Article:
For many years, some Minnesota municipalities have maintained a tight control over the sale of alcohol within their borders. Historically, the justification of this control centered on maintaining community standards and attitudes. However, there is another reason which propels municipalities into the liquor business. Many cities discovered that if they can create a government-controlled monopoly by banning the private sale of an item, they can noticeably increase government revenue. This can prove to be a fleeting benefit.
Let’s take a look at local liquor sales. Edina has operated three liquor stores for decades. The profits from the liquor sales help fund parks, arts, and pay down capital. In 2012, nearly $1.5 million in profit was generated by liquor sales in Edina. Unfortunately, no one in the Edina city government thought that would change.
But it did. The liquor profits fell to $600,000 in 2015, the last year in which figures are available. The 2017 figures may decrease even further. Regrettably, no one on the City Council or the City Administration budgeted for fluctuations in that revenue stream.
Many believe Edina's liquor profits have been drastically reduced largely because of the opening of a Total Wine store right across the border in Bloomington. Edina and other municipality liquor stores have a hard time competing with the pricing of Total Wine, Costco, and other nearby stores. Basic market economics would suggest that this shouldn’t have been a surprise.
Edina, like many city governments, is destined to learn the same lesson over and over again: they cannot control the market, particularly in the metropolitan area. Bloomington, on the other hand, made the wise decision some years ago to give up its liquor monopoly and open the market up to private liquor stores. When Edina residents leave to do their shopping elsewhere, they don't just buy liquor. Edina loses not only the tax on the liquor sales, but also the sales tax on anything else purchased.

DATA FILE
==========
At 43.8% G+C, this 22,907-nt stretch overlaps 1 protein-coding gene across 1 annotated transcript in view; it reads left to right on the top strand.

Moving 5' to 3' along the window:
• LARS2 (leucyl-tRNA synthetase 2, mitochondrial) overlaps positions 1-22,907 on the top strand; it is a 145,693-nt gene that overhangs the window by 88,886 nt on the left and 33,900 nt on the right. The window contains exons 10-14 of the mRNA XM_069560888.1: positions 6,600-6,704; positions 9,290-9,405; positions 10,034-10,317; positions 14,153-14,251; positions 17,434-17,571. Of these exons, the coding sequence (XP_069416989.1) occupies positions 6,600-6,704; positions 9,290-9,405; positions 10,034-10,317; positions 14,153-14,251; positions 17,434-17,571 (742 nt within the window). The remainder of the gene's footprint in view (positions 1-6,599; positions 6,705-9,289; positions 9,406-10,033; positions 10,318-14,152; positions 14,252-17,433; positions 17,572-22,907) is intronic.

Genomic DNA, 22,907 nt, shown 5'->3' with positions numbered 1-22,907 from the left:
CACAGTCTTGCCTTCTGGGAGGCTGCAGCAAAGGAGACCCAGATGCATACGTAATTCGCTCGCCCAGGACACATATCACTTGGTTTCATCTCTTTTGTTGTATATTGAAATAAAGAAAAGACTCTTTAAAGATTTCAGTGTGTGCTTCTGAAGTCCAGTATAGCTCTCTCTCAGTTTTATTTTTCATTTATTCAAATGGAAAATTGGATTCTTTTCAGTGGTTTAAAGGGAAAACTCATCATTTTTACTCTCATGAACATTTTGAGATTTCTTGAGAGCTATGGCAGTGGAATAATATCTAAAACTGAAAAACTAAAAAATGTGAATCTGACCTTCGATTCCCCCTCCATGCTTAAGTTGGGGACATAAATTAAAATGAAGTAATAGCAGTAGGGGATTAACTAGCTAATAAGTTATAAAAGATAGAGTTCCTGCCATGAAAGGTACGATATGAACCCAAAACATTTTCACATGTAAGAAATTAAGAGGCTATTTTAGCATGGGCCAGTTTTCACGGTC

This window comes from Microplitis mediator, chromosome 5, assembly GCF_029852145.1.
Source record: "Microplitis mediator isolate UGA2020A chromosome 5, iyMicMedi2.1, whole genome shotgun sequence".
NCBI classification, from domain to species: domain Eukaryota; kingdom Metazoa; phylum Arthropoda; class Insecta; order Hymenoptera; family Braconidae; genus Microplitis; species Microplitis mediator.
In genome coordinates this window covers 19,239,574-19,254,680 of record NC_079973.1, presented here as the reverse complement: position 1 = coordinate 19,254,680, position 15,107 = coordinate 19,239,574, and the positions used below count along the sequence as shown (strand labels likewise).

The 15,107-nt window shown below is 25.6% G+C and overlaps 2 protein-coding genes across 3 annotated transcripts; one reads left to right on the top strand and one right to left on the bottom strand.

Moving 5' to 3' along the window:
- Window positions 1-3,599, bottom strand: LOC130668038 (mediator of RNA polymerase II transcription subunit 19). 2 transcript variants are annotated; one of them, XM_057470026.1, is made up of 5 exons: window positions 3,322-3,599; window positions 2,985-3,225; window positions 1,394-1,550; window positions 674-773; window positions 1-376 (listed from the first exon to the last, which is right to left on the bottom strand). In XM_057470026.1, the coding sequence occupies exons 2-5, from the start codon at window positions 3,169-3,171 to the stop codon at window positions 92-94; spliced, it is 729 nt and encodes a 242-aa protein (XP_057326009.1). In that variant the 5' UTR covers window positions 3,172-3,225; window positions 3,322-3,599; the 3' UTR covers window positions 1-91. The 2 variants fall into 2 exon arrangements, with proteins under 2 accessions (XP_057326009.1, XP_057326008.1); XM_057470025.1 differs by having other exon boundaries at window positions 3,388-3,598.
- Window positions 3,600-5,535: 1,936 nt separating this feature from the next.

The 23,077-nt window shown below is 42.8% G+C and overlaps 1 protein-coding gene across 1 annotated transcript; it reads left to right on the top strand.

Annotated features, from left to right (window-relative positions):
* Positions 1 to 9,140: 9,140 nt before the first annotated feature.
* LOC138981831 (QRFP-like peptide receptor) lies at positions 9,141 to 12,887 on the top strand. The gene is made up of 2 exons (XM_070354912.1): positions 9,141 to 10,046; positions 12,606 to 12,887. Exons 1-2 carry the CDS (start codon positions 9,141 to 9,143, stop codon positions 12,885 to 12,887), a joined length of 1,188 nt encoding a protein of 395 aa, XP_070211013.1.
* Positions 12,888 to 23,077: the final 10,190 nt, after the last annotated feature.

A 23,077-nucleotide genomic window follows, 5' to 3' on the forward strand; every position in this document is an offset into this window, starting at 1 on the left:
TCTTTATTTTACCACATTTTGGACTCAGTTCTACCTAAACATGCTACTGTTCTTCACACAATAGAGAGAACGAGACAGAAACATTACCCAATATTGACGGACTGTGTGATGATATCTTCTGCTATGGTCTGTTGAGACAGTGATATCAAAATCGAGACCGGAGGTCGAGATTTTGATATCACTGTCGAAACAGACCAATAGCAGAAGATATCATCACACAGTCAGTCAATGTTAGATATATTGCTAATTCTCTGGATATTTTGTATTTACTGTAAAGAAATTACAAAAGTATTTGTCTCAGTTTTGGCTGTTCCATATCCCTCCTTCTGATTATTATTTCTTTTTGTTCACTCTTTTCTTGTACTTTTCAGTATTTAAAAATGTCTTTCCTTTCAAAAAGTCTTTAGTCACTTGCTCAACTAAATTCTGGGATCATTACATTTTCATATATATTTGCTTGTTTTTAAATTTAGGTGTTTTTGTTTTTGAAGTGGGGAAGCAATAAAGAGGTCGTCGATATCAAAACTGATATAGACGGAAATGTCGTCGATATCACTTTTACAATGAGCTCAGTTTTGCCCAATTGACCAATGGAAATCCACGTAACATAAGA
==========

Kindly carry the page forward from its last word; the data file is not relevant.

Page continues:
Edina's response to the lowered revenue was typical of inefficient government. The city decided to simply form a Task Force in the vague hope of rectifying this problem and to raise property taxes by 7%. City Manager Scott Neal has said that, moving forward, the goal is to stress to residents the connection between community benefits and increased liquor profits. In an attempt to encourage residents to shop locally, he said, “They should care because the better we do in terms of producing profit through our liquor operations, the more that we can spend in our recreation enterprises.” He added that the more profit generated by liquor, the less we have to raise taxes. The rhetoric Neal puts forth is very reminiscent of past government ineptitude.
This is not an isolated example. Consider the pending ban on the sale of cigarettes to individuals under the age of 21. Or the imposition of a higher minimum wage. Local city governments may promote these steps as necessary for the common good. However, like the government-imposed liquor sales monopoly in Edina, common sense suggests that local customers may not react as city governments expect them to react. As long as we are free to make our purchases wherever we like, local cities could well see revenue hits similar to loss of liquor revenue experienced by Edina
It is disappointing how a poorly budgeted government that can't anticipate revenue changes always seem to default to, 'Let’s just raise taxes.' I would love to have that level of flexibility in my own family budget. Like me, many of you have seen property taxes increase over the last two years. We, as residents of Edina, should insist our City Government lives within its budget, is more forward thinking regarding revenue streams, and does not default to simply raising taxes when there is a shortfall.
Perhaps Bloomington has the right answer? It may be time for the City of Edina to get out of the liquor business and bring in private companies such as Total Wine, Costco, and others.